He reminds him, “Our Heavenly Father approaches with love each one of his children, each and every one [of them]. His heart is to open to each and every one. He is Father.” Here, the pope emphasizes yet again that God’s love does not exclude. He made the same point to parents of L.G.B.T. children at the end of a public audience in the Vatican on Sept. 17, 2020, when he told them, “God loves your children as they are.”

In his letter to Father Martin, Pope Francis repeats what he has said many times before, “God’s ‘style’ has three aspects: closeness, compassion and tenderness. This is how he draws closer to each one of us.” Referring explicitly to the Jesuit priest’s “pastoral work” of which the conference is a part, the pope remarks, “I see that you are continually seeking to imitate this style of God. You are a priest for all men and women, just as God is Father for all men and women.” Significantly, Francis encourages Father Martin to continue with this ministry. “I pray for you to continue in this way, being close, compassionate and with great tenderness.”

As he concludes his letter, Pope Francis offers encouraging words to all those whom the American Jesuit is reaching through his ministry. He says, “And I pray for your faithful, your ‘parishioners,’ and all those whom the Lord places [in your way], so that you may care for them, so that you may protect them, and make them grow in the love of Our Lord Jesus Christ.”

The full text of the letter is below:

Dear brother:

Thank you for your mail and for the photos. Please thank your nephew for his kindness to me and for having chosen the name Francisco. And congratulate him on the socks. He made me laugh. Tell him that I pray for him and ask him to do so for me.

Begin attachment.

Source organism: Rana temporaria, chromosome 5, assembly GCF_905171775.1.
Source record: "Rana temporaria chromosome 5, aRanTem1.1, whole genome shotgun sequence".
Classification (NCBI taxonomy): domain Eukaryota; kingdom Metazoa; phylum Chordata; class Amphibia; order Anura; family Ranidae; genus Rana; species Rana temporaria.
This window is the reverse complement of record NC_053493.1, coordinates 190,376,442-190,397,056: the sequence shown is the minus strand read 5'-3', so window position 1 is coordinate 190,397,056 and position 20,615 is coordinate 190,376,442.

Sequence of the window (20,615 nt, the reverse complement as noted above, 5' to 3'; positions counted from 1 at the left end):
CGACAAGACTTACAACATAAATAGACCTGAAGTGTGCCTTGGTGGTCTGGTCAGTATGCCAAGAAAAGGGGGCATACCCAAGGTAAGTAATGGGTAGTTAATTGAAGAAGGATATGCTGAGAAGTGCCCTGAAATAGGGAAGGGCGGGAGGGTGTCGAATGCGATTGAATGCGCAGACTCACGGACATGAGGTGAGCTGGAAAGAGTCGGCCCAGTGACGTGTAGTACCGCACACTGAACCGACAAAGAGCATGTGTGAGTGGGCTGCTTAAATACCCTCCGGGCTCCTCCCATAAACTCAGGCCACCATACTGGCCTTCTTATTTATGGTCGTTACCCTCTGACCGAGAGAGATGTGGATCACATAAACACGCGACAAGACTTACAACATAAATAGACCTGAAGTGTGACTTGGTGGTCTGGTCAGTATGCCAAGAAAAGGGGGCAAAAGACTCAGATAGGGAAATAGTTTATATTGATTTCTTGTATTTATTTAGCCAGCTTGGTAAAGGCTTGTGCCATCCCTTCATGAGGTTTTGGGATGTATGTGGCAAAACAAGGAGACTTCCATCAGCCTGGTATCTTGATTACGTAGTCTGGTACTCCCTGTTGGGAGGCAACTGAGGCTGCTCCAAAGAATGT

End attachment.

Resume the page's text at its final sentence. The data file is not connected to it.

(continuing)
Regarding your P.S. [about the Outreach LGBT Ministry Conference], I want to thank you for your pastoral zeal and your ability to be close to people, with that closeness that Jesus had and that reflects the closeness of God. Our Heavenly Father approaches with love every one of his children, each and everyone. His heart is to open to each and everyone. He is Father. God’s “style” has three aspects: closeness, compassion and tenderness. This is how he draws closer to each one of us.

Thinking about your pastoral work, I see that you are continuously looking to imitate this style of God. You are a priest for all men and women, just as God is the Father for all men and women. I pray for you to continue in this way, being close, compassionate and with great tenderness.

And I pray for your faithful, your “parishioners,” and anyone whom the Lord places in your care, so that you protect them, and make them grow in the love of Our Lord Jesus Christ.

Please don’t forget to pray for me. May Jesus bless you and may the Holy Virgin protect you.

Fraternally,

Francisco

About kiwianglo

Retired Anglican priest, living in Christchurch, New Zealand. Ardent supporter of LGBT Community, and blogger on 'Thinking Anglicans UK' site. Theology: liberal, Anglo-Catholic & traditional. regarding each person as a unique expression of Christ, and therefore lovable.